2012-09-22

Super Foul Egg 1.4 Rejected

Another rejection! This time the reviewer changed the left and right directions to the same key via the prefs menu and rejected the game because the left and right directions are mapped to the same key.

Really, Apple? Really?

EDIT: Apple reviewer makes idiot developer eat own words when the developer finds obvious bug. Resubmitting it now. Will it get rejected because two directions can be assigned to the same key? Or will it get rejected because it doesn’t remove the borked prefs file saved by the last version?

2012-08-27

Apple Vs Samsung

Apple describe iOS as having an “Elegant and intuitive interface” that “You know how to use…from the first time you pick it up.”

It’s intuitive because it’s obvious. Tap/pinch to zoom, rotate gesture, drag to scroll: all obvious gestures. Non-obvious gestures (place phone on the ground and do a handstand to zoom) didn’t make the cut.

Now answer this: if the gestures are successful because they are obvious to a lay user from the first time he picks it up, how can they be patented if the main criteria for these patents is that they are non-obvious to a professional user interface designer?

2012-08-21

Super Foul Egg In The App Store

Super Foul Egg is now available from the Mac App Store!

This version includes the final menu screen, allowing players to choose the number of egg colours in a game, the drop speed, the starting number of garbage egg rows, and best of 3, 5 and 7 games. It also includes a “Controls” menu item that opens a window that shows the keyboard controls and a new icon.

It’s free, so give it a try!

The current version has one known bug. The text in the menu screens doesn’t render properly on retina Macs; it’s a known problem with Cocos2d’s TTF support. I’ve fixed this in the BitBucket repository by switching to a BMFont instead of TrueType, so I hope to get a new version up soon.

Now that’s out of the way I can write the usual grumble about the process of getting software into the App Store. My iMac refused to codesign the binary so I couldn’t release it on that machine. It kept insisting that there weren’t enough teams (or some similarly meaningless error). It was right - my provisioning profiles in the Xcode Organiser had “Unknown” listed as their team. Trying to refresh via the Organiser didn’t work. I eventually discovered that the way to fix the problem was to delete absolutely everything from the “login” keychain and refresh in the organiser, but not before I’d spent two hours fighting with the damned thing and switched to my MacBook instead.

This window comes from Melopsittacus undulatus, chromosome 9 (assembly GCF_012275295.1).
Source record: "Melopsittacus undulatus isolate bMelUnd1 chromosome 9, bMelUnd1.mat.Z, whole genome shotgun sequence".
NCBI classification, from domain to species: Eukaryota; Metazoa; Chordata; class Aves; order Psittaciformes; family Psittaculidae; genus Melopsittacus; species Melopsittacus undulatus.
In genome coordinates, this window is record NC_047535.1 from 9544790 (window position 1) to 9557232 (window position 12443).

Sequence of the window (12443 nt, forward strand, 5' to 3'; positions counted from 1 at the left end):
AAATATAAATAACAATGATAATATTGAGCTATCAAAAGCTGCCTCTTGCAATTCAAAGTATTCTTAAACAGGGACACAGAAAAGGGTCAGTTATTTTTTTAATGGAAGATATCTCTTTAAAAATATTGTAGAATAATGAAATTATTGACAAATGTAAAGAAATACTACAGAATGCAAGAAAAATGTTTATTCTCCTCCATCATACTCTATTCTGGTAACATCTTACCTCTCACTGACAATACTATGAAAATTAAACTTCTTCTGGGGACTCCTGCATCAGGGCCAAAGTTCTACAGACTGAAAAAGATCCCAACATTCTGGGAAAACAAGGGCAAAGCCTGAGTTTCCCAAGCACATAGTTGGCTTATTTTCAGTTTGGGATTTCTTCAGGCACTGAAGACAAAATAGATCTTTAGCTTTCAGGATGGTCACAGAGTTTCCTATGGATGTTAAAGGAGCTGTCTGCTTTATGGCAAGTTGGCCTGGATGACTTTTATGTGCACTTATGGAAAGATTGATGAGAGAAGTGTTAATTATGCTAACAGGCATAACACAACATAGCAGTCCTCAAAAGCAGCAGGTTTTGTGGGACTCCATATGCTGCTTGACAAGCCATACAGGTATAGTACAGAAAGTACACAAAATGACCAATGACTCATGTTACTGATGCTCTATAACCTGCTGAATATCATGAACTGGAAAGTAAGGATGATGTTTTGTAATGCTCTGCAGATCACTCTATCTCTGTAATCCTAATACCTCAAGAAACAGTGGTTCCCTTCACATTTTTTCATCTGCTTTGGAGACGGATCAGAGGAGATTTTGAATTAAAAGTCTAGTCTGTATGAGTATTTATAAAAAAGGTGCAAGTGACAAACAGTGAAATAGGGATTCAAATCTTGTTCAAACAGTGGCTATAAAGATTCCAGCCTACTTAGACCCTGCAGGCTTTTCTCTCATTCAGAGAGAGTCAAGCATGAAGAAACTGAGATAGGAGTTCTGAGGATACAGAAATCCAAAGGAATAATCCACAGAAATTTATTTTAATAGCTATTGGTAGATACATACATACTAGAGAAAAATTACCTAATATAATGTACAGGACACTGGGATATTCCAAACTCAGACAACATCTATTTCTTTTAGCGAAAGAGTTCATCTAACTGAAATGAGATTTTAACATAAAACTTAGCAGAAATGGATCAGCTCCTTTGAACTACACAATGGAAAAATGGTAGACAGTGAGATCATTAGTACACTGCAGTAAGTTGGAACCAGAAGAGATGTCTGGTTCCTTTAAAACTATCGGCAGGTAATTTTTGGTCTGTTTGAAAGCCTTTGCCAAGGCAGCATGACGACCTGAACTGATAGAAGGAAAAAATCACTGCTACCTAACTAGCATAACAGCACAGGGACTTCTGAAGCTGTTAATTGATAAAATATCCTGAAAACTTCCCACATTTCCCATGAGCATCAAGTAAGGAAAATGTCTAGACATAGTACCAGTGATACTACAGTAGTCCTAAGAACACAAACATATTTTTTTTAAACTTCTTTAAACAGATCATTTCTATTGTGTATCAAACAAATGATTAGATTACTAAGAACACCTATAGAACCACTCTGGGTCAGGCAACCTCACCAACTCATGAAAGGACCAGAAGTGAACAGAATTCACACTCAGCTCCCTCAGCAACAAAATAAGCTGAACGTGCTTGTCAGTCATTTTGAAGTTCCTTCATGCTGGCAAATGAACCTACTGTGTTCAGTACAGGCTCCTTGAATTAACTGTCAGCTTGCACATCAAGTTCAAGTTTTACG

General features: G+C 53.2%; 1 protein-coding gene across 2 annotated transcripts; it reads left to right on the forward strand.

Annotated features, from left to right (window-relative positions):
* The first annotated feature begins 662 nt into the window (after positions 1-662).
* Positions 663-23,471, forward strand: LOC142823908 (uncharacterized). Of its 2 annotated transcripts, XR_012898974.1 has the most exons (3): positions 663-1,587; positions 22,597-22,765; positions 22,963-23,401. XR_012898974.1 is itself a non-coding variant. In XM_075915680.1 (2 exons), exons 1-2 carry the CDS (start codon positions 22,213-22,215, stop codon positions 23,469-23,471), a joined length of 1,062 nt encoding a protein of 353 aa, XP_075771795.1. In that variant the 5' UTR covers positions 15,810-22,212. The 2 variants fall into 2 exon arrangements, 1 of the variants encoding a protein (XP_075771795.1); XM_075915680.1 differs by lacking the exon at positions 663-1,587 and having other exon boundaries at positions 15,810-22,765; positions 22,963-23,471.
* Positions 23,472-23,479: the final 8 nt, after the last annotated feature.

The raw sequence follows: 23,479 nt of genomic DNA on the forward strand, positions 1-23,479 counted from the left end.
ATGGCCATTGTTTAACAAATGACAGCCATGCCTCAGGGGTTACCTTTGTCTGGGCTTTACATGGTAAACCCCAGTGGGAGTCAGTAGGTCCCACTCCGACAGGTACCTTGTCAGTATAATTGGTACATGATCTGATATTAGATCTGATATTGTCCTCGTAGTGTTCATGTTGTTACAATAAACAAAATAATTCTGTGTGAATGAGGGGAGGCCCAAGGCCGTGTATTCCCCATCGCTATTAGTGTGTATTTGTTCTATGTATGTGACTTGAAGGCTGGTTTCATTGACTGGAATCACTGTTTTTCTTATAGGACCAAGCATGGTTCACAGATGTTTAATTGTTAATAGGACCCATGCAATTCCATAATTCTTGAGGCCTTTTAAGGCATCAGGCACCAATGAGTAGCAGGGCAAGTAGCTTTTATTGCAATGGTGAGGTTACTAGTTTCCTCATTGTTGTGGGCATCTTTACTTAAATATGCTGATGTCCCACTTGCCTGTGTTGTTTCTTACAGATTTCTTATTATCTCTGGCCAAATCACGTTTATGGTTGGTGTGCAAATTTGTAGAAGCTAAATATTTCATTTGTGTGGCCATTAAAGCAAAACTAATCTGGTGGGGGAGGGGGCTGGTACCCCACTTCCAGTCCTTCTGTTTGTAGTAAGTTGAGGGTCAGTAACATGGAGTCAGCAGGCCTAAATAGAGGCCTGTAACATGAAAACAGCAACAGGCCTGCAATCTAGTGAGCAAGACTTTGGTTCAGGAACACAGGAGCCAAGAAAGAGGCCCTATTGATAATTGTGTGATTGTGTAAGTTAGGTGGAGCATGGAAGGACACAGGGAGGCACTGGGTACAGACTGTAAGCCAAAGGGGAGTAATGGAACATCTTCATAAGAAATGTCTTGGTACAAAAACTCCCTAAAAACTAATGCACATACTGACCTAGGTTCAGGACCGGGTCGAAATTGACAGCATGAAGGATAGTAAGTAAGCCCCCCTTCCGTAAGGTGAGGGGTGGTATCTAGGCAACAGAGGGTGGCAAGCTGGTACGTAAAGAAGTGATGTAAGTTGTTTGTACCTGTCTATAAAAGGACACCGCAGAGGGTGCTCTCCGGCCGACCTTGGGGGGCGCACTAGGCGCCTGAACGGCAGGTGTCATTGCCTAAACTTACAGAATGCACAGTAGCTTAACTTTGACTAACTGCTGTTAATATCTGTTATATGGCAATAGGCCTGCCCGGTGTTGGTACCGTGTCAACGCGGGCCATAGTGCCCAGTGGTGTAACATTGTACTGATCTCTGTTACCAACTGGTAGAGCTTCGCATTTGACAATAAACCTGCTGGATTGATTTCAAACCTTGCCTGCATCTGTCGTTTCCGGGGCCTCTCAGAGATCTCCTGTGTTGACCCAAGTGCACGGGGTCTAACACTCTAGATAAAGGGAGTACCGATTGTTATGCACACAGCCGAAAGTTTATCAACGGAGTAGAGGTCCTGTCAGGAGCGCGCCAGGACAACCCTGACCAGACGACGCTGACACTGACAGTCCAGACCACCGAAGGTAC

On the MacBook, I discovered that I had too many teams. My last employer didn’t get around to revoking my access to their iOS developer team. I removed myself, but it seems that removing access doesn’t remove me from the team. I apparently have to contact Apple to do that, which I assume is because Apple love their developers so much they want to interact with them whenever possible. It’s not that they hate their developers and can’t be bothered to make a UI for that function.

In total, giving Apple $99 for the developer licence probably took about 10 minutes. Getting codesigning to work took about 3 hours. The approval process took exactly 2 weeks. Going from “ready for sale” status to appearing in app store searches took 6 hours.

2012-05-10

iOS Provisioning

The code signing and provisioning aspect of iOS development is, without a doubt, the worst thing that Apple has ever produced. I’ve been reminded of this because I just updated to OSX 10.7.4 and for some reason all of my provisioning profiles now complain that they can’t find a valid signing identity. An hour or so of googling and button clicking later and I’m admitting defeat for the moment.

As an example of how hateful the process is and how little regard Apple has for its community of developers, here’s a screenshot from their certificate history page:

Yes, those are dates. And yes, they are sorted alphabetically. This from a company that is universally praised for its attention to detail and the ease of use of its products.

Developers! Apple hates you.